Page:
Take a delightful dip into thrilling true crime stories

  • Posted: Sunday, February 3, 2013 12:01 a.m.

SALISBURY — The appeal of historical true crime is not so difficult to imagine: vivid eras are brought to life in these accounts; they are usually well researched. Readers are offered the satisfaction of the compulsion to face the worst in human nature; the assurance that justice has been done, and the chance to empathize with the victims in their hours of need.

Erik Larson conveys what life was like in Chicago as the 19th century drew to a close in the book “The Devil in the White City: Murder, Magic, and Madness at the Fair that Changed America.” Chicago’s city leaders were out to prove to the nation and to the world that Chicago was up to the challenge of putting together a monumental World Exposition.


Larson goes into great detail to describe the effort put forth by numerous architects, builders and politicians. He also tells the darker story of H.H. Holmes, whose engaging charm seduced at least a score of unfortunate women, and the activity that took place at a building just a short distance away from the fair site.

“The Great Pearl Heist” is the story of an elaborate criminal scheme that unfolded over a period of several months in 1913 London. The pearls in question were part of a magnificent necklace that had been assembled over a long period by Max Mayer, one of the finest jewelers in London. It was a situation made for a heist, and one of the greatest criminals of the period, Joseph Grizzard, seized the opportunity to make it.

Fortunately for law and order, the London’s Scotland Yard and the underwriter who had insured the necklace for Lloyd’s of London were just as inventive and daring.

In “The Girls of Murder City: Fame, Lust, and the Beautiful Killers Who Inspired Chicago,” Douglas Perry writes about Maurine Watkins, a girl reporter with the Chicago Tribune in the 1920s, who was the first to cover the sensational story of two Jazz Age women who killed their men with the same casualness they gave to filing their nails. In this account, journalist Perry illuminates both the murderesses who held court at Cook County Jail and the newspaper writers who showcased them.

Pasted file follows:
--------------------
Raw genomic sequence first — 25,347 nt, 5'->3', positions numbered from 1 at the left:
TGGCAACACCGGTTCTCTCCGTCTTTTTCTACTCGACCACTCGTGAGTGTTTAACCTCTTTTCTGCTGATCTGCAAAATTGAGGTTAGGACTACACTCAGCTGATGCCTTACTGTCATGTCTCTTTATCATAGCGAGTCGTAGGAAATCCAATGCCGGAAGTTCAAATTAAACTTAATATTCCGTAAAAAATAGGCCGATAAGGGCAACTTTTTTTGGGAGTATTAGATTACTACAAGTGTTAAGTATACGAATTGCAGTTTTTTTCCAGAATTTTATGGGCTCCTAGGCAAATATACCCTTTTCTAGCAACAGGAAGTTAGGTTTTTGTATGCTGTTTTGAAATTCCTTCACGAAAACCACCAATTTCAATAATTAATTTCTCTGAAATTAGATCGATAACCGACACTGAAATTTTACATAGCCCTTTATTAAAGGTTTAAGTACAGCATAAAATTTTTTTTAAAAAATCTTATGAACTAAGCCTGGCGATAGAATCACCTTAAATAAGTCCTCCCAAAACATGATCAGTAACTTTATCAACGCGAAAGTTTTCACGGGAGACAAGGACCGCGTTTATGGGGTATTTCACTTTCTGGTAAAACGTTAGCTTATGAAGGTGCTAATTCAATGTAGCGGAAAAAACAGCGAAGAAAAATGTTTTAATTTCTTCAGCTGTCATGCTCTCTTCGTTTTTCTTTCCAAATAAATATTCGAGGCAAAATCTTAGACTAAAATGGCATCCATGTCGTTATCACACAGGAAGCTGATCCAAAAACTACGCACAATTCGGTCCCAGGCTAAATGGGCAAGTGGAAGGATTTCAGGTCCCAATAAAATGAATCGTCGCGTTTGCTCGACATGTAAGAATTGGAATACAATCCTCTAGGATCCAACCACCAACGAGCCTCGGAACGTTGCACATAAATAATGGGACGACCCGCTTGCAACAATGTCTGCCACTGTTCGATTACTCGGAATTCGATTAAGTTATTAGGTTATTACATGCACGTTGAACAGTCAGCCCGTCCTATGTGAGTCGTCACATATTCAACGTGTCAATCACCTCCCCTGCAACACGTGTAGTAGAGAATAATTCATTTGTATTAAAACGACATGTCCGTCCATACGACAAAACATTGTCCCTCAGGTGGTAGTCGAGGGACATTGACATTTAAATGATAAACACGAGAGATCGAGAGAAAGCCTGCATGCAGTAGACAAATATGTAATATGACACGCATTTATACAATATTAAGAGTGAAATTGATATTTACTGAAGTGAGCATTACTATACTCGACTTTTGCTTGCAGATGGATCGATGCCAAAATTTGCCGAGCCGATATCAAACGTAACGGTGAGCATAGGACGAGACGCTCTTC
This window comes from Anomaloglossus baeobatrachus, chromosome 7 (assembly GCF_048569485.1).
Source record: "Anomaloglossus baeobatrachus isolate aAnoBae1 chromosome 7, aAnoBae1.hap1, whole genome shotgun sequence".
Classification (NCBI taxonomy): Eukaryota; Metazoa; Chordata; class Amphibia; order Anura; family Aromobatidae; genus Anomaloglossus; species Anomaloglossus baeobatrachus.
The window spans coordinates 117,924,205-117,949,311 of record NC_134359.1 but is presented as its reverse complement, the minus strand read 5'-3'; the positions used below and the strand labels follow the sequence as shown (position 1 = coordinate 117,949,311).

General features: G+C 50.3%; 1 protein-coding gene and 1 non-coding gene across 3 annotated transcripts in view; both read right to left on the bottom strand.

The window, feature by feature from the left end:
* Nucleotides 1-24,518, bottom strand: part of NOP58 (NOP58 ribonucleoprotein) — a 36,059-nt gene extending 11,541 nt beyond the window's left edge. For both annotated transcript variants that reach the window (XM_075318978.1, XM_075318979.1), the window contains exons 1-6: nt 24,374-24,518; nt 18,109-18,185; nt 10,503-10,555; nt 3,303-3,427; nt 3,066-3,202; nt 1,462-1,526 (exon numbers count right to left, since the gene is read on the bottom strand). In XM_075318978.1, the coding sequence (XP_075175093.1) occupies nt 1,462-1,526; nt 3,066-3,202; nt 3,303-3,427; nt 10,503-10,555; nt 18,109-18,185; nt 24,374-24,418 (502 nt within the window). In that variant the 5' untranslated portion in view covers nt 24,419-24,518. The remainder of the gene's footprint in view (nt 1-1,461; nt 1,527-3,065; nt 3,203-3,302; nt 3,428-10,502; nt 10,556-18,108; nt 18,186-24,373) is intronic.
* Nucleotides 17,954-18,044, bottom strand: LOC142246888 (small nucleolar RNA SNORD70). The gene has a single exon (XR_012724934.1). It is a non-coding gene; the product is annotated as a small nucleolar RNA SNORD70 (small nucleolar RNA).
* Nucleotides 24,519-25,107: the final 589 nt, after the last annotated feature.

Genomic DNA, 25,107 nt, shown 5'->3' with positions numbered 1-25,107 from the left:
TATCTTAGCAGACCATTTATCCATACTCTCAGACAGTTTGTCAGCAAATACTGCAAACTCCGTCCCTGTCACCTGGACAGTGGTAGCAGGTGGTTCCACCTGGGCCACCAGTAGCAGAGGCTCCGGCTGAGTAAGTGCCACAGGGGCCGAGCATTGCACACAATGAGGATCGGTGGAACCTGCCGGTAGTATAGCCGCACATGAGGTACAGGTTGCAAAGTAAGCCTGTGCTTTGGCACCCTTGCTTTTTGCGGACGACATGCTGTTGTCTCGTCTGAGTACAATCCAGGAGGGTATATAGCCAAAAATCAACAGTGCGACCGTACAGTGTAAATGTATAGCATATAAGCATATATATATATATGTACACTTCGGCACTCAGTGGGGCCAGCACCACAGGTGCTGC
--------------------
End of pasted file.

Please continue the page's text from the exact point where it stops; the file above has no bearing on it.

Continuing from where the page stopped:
Paul French writes in the book “Midnight in Peking: How the Murder of a Young Englishwoman Haunted the Last Days of Old China” of a mutilated corpse that is found at the base of Fox Tower on Jan. 8, 1937, which poses a special problem for Peking police.

The victim was a free-spirited young woman named Pamela Werner. When Pamela wasn’t attending school in Tientsin, she lived in Peking with her adoptive father, Edward Werner, a scholar and former British consul. She had been beaten to death and then dumped at Fox Tower.

The British government increased its efforts to impede the investigation, suggesting that a cover-up, if not a full-blown conspiracy, was afoot. Racial bigotry also played a role in the British government’s insistence that the investigation should focus on Chinese rather than foreign residents.

Be sure to stop by Rowan Public Library for your chance to step back in time.